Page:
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And thus sets on him " See, my lord, how here Thus the good father, with an humble thought,
According to his quiet humour, sought
And for those good advertisements you gave. “ And now, my lord, I trust you will sit down, “ And truly, father, could I but get free, And rest you after all this passed thrall,
(Without b’ing rent) and hold my dignity; And be yourself, a prince within your own, That sheepcot, which in yonder vale you see, Without advent'ring any more at all
(Beset with groves, and those sweet springs hard by) Your state in others' bottoms; having known I rather would my palace wish to be, The dangers that on mighty actors fall;
Than any roof of proudest majesty. Since in the foot of your accounts, your gains But that I cannot do I have my part: Come short to make ev'n reck’ning with your pains. And I must live in one house with my heart. “ Enjoy now what you wrought for in this sort, “ I know that I am fix'd unto a sphere, (If great men's ends be to enjoy their ends) That is ordain'd to move- It is the place And know, the happi'st pow'r, the greatest port, My fate appoints me; and the region where Is only that which on itself depends.
I must, whatever happens, there embrace. Here have you state enongh, to be a court Disturbance, travail, labour, hope, and fear, Unto yourself! here! where the world attends Are of that clime, engender'd in that place. On you, (not you on it) observed sole:
And action best (I see) becomes the best : You elsewhere but a part, are here the whole. The stars that have most glory, have no rest. “ The advantages of princes are, we see,
“ Besides, it were a coward's part to fly But things conceiv'd imaginarily:
Now from my hold, that have held out so well For ev'ry state of fortune, in degree,
It b’ing the station of my life, where I Some image hath of principality ;
Am set to serve, and stand as centinel: Which they enjoy more natural and free, And must of force make good the place, or die, Than can great pow'rs, chain'd with observancy, When Fate and Fortune (those great states) compel. And with the fetters of respect still tyd;
And then we lords in such case ever are, B'ing easier far to follow, than to guide.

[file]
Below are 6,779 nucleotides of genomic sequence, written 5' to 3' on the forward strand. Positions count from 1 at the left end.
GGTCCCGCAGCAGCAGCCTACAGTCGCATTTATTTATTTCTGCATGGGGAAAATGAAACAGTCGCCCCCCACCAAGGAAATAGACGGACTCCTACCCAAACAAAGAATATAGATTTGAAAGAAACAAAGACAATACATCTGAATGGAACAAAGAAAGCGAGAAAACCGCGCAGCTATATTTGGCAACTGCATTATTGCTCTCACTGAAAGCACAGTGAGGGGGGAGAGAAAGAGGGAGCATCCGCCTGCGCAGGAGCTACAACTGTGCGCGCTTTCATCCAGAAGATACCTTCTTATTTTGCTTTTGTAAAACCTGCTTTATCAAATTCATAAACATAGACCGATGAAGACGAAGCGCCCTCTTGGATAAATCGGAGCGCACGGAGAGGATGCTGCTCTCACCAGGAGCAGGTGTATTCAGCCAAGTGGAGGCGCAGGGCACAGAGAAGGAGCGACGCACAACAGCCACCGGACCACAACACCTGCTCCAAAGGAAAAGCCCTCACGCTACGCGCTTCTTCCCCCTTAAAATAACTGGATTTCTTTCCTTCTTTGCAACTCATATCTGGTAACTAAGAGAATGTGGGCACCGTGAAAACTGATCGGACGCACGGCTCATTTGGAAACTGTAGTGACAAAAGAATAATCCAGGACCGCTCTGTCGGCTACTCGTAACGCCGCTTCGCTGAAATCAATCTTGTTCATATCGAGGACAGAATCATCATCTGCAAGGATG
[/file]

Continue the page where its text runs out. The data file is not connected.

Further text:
As Peace can cut our throats as well as War: “ And what are courts, but camps of misery? “ And hath her griefs, and her incumbrances : That do besiege men's states, and still are pressid And doth with idle rest deform us more T'assail, prevent, complot, and fortify;
Than any magha can, or sorceress, In hope t’ attain, in fear to be suppress'd.
With basely wasting all the martial store Where all with shows and with apparency,
Of heat and spir't, (which graceth manliness) Men seem as if for stratagems address’d:
And makes us still false images adore :
In gross dull glutt'ny, vap'rous gormandise. “ And where fair hopes are laid, as ambushments, “ And therefore since I am the man I am, To intercept your life, and to betray
I must not give a foot, lest I give all. Your liberty to such entanglements,
Nor is this bird within my breast so tame, As you shall never more get clear away:
As to be fed at hand, and mock'd withal:
Which oft we see comes less by living long.
And eminent indeed, but still dy'd young? Building your fortunes upon others' tombs, As if Worth had agreed with Destiny, [wrong. For other than your own posterity.
"That Time, which rights them, should not do them You see, courts few advance; many undo: Besides, old age doth give (by too long space) And those they do advance, they ruin too. Our souls as many wrinkles as our face. « And therefore now, my lord, since you are here, “ And as for my inheritance and state, Where you may have your rest with dignity; (Whatever happen) I will so provide Work that you may continue so: and clear That law shall, with what strength it hath, collate Yourself from out these streights of misery. The same on mine, and those to mine ally'd : Hold your estate and life as things more dear, Although I know she serves the present state, Than to be thrown at an uncertainty.